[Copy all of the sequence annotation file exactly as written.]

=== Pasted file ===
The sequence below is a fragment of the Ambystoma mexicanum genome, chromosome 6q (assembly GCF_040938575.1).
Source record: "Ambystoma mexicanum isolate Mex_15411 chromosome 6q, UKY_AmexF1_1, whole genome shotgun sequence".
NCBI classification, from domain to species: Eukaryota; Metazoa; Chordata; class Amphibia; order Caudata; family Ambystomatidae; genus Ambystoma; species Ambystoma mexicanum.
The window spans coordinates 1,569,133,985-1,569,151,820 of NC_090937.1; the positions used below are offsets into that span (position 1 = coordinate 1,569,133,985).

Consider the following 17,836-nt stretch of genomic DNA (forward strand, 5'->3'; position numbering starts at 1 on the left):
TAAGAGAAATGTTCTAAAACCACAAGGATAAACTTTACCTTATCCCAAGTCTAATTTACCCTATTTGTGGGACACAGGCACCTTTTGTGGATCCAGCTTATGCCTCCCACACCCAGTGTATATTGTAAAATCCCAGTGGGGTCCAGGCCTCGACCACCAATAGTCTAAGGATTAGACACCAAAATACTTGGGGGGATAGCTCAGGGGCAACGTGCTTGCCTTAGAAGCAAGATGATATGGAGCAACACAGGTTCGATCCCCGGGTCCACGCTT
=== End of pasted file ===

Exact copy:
The sequence below is a fragment of the Ambystoma mexicanum genome, chromosome 6q (assembly GCF_040938575.1).
Source record: "Ambystoma mexicanum isolate Mex_15411 chromosome 6q, UKY_AmexF1_1, whole genome shotgun sequence".
NCBI classification, from domain to species: Eukaryota; Metazoa; Chordata; class Amphibia; order Caudata; family Ambystomatidae; genus Ambystoma; species Ambystoma mexicanum.
The window spans coordinates 1,569,133,985-1,569,151,820 of NC_090937.1; the positions used below are offsets into that span (position 1 = coordinate 1,569,133,985).

Consider the following 17,836-nt stretch of genomic DNA (forward strand, 5'->3'; position numbering starts at 1 on the left):
TAAGAGAAATGTTCTAAAACCACAAGGATAAACTTTACCTTATCCCAAGTCTAATTTACCCTATTTGTGGGACACAGGCACCTTTTGTGGATCCAGCTTATGCCTCCCACACCCAGTGTATATTGTAAAATCCCAGTGGGGTCCAGGCCTCGACCACCAATAGTCTAAGGATTAGACACCAAAATACTTGGGGGGATAGCTCAGGGGCAACGTGCTTGCCTTAGAAGCAAGATGATATGGAGCAACACAGGTTCGATCCCCGGGTCCACGCTT